Juan Williams may be gone from National Public Radio's line-up of commentators, but billionaire liberal icon George Soros has donated $1.8 million to hire 100 new reporters for 50 of its member stations.
The money will go to launch a project called Impact of Government, which Soros' Open Society Foundation says will "bring greater transparency and accountability to the workings of state capitals across the country."
The group, which describes its mission as building "tolerant democracies whose governments are accountable to their citizens," calls it a response to the decline in news coverage of state legislatures.
"A strong democracy requires a diverse, independent, and highly functioning watchdog press to help people hold the government and private sector accountable," Ann Beeson, executive director of U.S. Programs at the Open Society Foundations, said in a statement earlier this week.
Vivian Schiller, NPR president and CEO, said the boost puts the public radio stations in a better position than other news outlets to cover the impact of state government on local communities.
"Our network provides a perfect vehicle for cross-state, cross-region, and national analyses of the most critical issues facing our country," Schiller said in the statement.
Schiller is one of two NPR executives who announced Wednesday that the network was firing national analyst Juan Williams over remarks he made Monday on "The O'Reilly Factor" on Fox News.
In his appearance, Williams admitted that he gets nervous when he flies on airplanes with individuals wearing "Muslim garb." During the segment on jihad and angst toward Muslims in America, Williams also warned against suggesting all Muslims are extremists.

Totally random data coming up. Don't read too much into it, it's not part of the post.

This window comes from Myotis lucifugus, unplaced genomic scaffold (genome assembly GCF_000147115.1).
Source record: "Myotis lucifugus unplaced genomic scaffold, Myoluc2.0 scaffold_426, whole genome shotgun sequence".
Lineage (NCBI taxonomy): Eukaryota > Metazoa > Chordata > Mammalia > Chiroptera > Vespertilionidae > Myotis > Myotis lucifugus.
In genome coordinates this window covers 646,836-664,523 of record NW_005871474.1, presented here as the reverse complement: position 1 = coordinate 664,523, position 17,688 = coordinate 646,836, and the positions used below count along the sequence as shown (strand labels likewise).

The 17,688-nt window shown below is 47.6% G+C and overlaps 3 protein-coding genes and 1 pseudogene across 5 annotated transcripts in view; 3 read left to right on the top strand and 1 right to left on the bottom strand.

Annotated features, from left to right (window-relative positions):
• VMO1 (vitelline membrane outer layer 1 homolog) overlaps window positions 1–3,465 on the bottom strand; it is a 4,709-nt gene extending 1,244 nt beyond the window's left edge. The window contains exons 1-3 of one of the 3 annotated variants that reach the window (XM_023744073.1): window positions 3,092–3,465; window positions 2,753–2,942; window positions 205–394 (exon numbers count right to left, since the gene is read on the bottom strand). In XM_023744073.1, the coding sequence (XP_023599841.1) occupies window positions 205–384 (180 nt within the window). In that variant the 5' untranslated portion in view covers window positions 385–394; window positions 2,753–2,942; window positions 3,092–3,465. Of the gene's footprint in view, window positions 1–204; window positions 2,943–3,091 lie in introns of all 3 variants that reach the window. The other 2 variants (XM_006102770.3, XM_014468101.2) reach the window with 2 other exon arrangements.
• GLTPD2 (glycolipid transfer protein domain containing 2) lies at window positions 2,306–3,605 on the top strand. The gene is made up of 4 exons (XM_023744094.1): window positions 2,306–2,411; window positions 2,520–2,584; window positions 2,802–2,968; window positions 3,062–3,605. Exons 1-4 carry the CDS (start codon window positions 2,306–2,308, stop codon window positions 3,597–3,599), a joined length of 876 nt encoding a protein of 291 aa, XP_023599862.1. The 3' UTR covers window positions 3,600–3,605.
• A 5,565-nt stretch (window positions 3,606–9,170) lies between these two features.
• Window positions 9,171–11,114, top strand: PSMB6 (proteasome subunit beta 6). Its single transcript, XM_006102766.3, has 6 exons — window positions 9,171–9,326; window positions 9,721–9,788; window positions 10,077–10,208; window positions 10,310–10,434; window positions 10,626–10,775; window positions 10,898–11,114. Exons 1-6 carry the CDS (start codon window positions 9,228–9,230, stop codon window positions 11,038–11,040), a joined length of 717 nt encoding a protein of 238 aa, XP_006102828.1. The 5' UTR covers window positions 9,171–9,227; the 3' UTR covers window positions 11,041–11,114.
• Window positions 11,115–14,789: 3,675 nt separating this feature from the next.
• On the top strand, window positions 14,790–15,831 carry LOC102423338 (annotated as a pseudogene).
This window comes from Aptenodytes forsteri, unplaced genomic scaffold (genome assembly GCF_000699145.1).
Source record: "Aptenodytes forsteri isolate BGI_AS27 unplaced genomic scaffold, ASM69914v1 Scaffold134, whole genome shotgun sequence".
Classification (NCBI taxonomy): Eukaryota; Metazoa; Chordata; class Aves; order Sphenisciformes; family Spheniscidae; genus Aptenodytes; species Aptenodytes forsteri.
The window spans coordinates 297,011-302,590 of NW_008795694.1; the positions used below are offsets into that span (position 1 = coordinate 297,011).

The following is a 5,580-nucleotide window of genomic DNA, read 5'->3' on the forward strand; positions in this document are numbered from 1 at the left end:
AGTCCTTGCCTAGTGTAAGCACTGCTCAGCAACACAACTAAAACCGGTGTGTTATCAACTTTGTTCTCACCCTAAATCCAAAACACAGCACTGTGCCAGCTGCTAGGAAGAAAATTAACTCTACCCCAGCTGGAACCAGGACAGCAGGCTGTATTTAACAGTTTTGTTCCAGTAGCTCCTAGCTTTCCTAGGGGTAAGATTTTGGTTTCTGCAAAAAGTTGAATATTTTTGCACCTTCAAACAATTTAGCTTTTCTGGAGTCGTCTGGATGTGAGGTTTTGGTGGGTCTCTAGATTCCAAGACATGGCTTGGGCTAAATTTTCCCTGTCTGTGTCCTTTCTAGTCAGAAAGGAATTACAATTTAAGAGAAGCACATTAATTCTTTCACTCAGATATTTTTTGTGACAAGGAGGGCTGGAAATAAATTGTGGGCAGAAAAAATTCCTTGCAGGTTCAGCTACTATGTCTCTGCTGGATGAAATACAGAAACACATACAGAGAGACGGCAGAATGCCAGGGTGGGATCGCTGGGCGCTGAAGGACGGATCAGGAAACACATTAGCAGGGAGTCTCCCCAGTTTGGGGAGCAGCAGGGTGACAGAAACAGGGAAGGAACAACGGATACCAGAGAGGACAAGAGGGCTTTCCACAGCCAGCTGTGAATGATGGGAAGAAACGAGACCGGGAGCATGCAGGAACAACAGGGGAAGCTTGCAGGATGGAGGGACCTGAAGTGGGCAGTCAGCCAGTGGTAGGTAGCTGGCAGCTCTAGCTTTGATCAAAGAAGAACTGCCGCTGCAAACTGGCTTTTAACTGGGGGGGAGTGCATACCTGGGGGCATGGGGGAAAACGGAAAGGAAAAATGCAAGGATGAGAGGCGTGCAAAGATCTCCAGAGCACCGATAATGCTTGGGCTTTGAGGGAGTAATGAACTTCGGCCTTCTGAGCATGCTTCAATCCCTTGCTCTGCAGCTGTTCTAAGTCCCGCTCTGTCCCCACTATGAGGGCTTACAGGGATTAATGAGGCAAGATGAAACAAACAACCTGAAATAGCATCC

Schiller issued an internal memo on Thursday saying that Williams was fired for violating an NPR principle that states that on other networks "NPR journalists should not express views they would not air in their role as an NPR journalist,” reads the memo obtained by Fox News.
"News analysts may not take personal public positions on controversial issues; doing so undermines their credibility as analysts, and that's what's happened in this situation," she added.
Brent Bozell, head of the Media Research Center, said the turn of events regarding Williams looks like a Soros-inspired outcome.
"His investment has paid off well," Bozell told Fox News. "This is Orwellian stuff."
While Williams has said he was expressing an honestly held belief, the timing comes as Soros also announced that he has decided to donate money -- for the first time, he says -- to the Fox News-bashing Media Matters for America, a watchdog group that spends its time issuing blistering commentary on Fox News hosts and guests.
Soros said he decided to support Media Matters after claiming to see evidence suggesting that the "incendiary rhetoric" on Fox News "may incite violence."
He called his unspecified contribution part of "an effort to more widely publicize the challenge Fox News poses to civil and informed discourse in our democracy."
Besides his two latest outlets, Soros has funded liberal movements like the Fund for America, America Votes, Young Democrats of America, MoveOn.org, Air America Radio and America Coming Together, the latter two of which are now defunct.
Media Matters' donation was announced on the same day that the Center for Responsive Politics issued a report on college students that noted the top giver to Democrats among college students is Alexander Soros, George Soros' son.
Alexander Soros has donated $73,800 this election cycle to primarily Democratic federal candidates and political committees so far this election cycle.
Soros wrote in an e-mail to CRP that while the Democratic Party has "disappointed" him lately, it's better than voting Republican.
"There is no question in my mind that the country -- and the world -- will be better off if Democrats keep control," Soros reportedly wrote in an e-mail to OpenSecrets blog, which is run by CPR.
“The Republicans have become so extreme in their rhetoric," Soros said. "For me, the Tea Party is a movement of intolerance … My donations will help to combat this intolerance, I hope."
Meanwhile, NPR said it will use the Open Society Foundation donation to solicit applications for "pilot projects" among member stations that will be selected in December and launched in March 2011.